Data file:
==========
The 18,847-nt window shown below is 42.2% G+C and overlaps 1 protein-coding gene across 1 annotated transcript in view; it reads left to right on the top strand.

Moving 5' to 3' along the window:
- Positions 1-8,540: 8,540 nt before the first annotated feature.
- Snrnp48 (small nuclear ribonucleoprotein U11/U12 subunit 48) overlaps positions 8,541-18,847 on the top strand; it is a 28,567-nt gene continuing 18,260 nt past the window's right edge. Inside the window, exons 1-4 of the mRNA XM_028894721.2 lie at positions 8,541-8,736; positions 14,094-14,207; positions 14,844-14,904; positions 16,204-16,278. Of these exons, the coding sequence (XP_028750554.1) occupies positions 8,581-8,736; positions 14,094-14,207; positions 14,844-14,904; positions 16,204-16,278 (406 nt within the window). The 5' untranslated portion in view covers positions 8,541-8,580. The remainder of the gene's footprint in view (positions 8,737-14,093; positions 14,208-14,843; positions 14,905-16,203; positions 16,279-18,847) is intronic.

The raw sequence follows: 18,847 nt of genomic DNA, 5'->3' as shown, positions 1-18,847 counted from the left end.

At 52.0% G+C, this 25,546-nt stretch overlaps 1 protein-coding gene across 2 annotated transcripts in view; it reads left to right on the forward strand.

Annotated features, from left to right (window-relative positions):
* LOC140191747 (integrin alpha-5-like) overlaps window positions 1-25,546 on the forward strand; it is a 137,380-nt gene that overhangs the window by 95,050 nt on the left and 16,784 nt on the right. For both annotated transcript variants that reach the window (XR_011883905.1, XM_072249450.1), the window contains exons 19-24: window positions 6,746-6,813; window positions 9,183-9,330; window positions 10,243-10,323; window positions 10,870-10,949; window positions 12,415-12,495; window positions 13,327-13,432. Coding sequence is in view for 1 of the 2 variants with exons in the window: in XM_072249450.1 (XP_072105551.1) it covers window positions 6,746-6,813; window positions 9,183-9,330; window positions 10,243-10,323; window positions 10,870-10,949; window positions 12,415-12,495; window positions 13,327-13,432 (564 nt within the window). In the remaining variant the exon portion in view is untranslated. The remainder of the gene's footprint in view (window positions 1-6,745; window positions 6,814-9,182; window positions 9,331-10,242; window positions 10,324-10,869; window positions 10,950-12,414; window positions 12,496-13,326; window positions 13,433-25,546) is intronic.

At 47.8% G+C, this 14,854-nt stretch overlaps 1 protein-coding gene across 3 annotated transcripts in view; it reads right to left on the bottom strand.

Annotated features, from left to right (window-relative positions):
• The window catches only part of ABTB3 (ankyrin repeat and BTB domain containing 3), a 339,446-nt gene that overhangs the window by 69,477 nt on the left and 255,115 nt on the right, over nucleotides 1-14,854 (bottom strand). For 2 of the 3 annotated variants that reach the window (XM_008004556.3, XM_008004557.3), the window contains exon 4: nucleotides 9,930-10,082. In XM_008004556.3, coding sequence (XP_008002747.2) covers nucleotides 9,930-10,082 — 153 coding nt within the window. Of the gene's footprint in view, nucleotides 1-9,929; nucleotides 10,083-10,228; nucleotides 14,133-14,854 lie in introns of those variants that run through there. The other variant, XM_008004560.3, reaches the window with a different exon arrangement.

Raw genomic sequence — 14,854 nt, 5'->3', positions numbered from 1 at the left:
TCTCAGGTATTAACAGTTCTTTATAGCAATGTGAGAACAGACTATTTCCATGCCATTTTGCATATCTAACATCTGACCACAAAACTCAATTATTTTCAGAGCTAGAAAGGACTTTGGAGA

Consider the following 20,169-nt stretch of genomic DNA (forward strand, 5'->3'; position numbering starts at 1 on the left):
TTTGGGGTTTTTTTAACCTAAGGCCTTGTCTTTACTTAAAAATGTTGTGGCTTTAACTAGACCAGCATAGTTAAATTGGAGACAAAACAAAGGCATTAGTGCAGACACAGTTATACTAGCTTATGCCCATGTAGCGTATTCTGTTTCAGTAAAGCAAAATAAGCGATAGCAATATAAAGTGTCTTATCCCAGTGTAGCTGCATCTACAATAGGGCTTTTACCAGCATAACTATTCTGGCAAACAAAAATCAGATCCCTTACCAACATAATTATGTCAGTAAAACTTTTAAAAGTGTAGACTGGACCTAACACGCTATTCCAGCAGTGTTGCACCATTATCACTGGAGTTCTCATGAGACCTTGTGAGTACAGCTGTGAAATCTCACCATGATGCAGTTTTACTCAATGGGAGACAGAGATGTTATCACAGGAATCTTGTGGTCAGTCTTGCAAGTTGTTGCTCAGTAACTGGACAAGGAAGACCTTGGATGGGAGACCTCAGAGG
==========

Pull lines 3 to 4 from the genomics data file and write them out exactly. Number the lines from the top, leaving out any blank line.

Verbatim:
- Positions 1-8,540: 8,540 nt before the first annotated feature.
- Snrnp48 (small nuclear ribonucleoprotein U11/U12 subunit 48) overlaps positions 8,541-18,847 on the top strand; it is a 28,567-nt gene continuing 18,260 nt past the window's right edge. Inside the window, exons 1-4 of the mRNA XM_028894721.2 lie at positions 8,541-8,736; positions 14,094-14,207; positions 14,844-14,904; positions 16,204-16,278. Of these exons, the coding sequence (XP_028750554.1) occupies positions 8,581-8,736; positions 14,094-14,207; positions 14,844-14,904; positions 16,204-16,278 (406 nt within the window). The 5' untranslated portion in view covers positions 8,541-8,580. The remainder of the gene's footprint in view (positions 8,737-14,093; positions 14,208-14,843; positions 14,905-16,203; positions 16,279-18,847) is intronic.